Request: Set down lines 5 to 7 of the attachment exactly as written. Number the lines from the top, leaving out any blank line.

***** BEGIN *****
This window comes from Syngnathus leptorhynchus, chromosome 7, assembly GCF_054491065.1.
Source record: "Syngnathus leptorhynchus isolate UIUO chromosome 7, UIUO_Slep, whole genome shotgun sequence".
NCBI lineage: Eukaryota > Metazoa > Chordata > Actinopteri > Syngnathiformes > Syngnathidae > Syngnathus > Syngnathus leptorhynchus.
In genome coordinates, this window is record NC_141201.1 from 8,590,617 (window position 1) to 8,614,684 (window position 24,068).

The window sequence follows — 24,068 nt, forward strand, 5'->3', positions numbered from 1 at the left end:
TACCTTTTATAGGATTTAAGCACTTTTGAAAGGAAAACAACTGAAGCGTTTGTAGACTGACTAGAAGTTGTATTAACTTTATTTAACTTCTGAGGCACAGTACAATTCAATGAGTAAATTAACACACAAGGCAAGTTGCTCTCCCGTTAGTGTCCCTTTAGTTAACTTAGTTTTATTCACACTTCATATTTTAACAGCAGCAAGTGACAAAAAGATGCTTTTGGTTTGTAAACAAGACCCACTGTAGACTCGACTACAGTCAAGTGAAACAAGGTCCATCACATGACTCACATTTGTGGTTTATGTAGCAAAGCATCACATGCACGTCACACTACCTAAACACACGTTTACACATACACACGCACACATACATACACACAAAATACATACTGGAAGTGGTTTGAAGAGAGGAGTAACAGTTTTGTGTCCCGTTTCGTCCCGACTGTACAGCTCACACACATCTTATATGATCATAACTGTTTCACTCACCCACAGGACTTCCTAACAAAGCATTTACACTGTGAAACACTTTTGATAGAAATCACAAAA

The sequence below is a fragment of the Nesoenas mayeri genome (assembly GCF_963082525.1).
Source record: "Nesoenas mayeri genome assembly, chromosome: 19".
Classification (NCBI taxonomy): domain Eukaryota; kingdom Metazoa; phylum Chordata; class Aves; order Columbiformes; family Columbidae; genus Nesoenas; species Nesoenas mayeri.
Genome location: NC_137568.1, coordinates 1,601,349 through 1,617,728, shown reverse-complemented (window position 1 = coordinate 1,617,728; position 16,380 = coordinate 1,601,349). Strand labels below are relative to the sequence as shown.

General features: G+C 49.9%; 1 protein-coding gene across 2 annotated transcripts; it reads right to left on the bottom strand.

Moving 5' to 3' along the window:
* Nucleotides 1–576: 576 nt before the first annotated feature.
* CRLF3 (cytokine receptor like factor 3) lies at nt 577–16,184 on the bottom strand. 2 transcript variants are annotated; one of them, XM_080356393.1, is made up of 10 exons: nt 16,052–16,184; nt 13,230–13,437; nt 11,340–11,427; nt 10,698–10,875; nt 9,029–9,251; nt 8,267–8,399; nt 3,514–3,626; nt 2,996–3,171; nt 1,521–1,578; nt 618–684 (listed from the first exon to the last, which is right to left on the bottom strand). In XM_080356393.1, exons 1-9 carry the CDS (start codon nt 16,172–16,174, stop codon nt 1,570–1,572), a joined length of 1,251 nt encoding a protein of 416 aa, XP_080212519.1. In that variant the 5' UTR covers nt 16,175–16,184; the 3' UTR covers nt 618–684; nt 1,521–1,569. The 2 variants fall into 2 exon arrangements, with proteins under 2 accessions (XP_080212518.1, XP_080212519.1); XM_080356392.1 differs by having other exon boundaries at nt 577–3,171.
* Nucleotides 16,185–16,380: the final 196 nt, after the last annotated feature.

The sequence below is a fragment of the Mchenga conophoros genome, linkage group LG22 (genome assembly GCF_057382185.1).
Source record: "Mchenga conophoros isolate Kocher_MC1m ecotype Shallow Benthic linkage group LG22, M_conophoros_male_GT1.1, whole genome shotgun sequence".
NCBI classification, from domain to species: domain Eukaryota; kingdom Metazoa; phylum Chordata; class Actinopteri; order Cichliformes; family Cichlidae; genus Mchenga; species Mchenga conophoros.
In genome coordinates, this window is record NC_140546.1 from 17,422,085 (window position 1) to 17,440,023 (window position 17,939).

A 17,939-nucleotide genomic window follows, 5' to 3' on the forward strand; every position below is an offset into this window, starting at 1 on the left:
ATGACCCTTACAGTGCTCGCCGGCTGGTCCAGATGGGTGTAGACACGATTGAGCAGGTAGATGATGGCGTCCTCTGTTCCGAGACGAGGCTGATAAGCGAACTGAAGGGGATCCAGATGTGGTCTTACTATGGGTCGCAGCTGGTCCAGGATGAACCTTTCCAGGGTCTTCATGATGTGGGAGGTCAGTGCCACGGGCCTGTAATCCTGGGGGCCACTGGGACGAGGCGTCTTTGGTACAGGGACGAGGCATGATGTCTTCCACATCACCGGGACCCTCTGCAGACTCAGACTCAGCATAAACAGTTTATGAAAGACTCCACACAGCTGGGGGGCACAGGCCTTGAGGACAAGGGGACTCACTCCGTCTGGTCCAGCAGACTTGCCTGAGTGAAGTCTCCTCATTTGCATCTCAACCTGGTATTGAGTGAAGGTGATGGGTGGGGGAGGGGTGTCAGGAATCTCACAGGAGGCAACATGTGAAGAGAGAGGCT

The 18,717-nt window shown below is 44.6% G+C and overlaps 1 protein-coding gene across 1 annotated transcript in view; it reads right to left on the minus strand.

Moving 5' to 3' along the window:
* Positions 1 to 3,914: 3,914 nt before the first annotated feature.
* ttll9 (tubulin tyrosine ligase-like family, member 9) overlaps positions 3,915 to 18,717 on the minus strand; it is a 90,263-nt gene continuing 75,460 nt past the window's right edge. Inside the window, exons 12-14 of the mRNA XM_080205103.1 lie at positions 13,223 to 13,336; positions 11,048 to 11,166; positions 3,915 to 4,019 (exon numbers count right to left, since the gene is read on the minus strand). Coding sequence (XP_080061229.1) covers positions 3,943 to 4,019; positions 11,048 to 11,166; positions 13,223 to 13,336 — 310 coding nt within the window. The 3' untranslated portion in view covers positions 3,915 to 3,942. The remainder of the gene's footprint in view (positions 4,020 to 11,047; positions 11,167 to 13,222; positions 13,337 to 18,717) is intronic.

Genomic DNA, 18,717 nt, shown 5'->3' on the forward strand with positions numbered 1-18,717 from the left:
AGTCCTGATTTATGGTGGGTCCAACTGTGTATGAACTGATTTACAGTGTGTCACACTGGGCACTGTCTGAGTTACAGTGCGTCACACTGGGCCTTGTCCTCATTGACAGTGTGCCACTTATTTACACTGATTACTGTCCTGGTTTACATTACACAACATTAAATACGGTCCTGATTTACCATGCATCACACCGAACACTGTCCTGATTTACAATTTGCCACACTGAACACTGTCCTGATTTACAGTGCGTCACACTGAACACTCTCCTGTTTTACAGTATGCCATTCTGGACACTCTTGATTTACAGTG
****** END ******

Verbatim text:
The window sequence follows — 24,068 nt, forward strand, 5'->3', positions numbered from 1 at the left end:
TACCTTTTATAGGATTTAAGCACTTTTGAAAGGAAAACAACTGAAGCGTTTGTAGACTGACTAGAAGTTGTATTAACTTTATTTAACTTCTGAGGCACAGTACAATTCAATGAGTAAATTAACACACAAGGCAAGTTGCTCTCCCGTTAGTGTCCCTTTAGTTAACTTAGTTTTATTCACACTTCATATTTTAACAGCAGCAAGTGACAAAAAGATGCTTTTGGTTTGTAAACAAGACCCACTGTAGACTCGACTACAGTCAAGTGAAACAAGGTCCATCACATGACTCACATTTGTGGTTTATGTAGCAAAGCATCACATGCACGTCACACTACCTAAACACACGTTTACACATACACACGCACACATACATACACACAAAATACATACTGGAAGTGGTTTGAAGAGAGGAGTAACAGTTTTGTGTCCCGTTTCGTCCCGACTGTACAGCTCACACACATCTTATATGATCATAACTGTTTCACTCACCCACAGGACTTCCTAACAAAGCATTTACACTGTGAAACACTTTTGATAGAAATCACAAAA

The sequence below is a fragment of the Nesoenas mayeri genome (assembly GCF_963082525.1).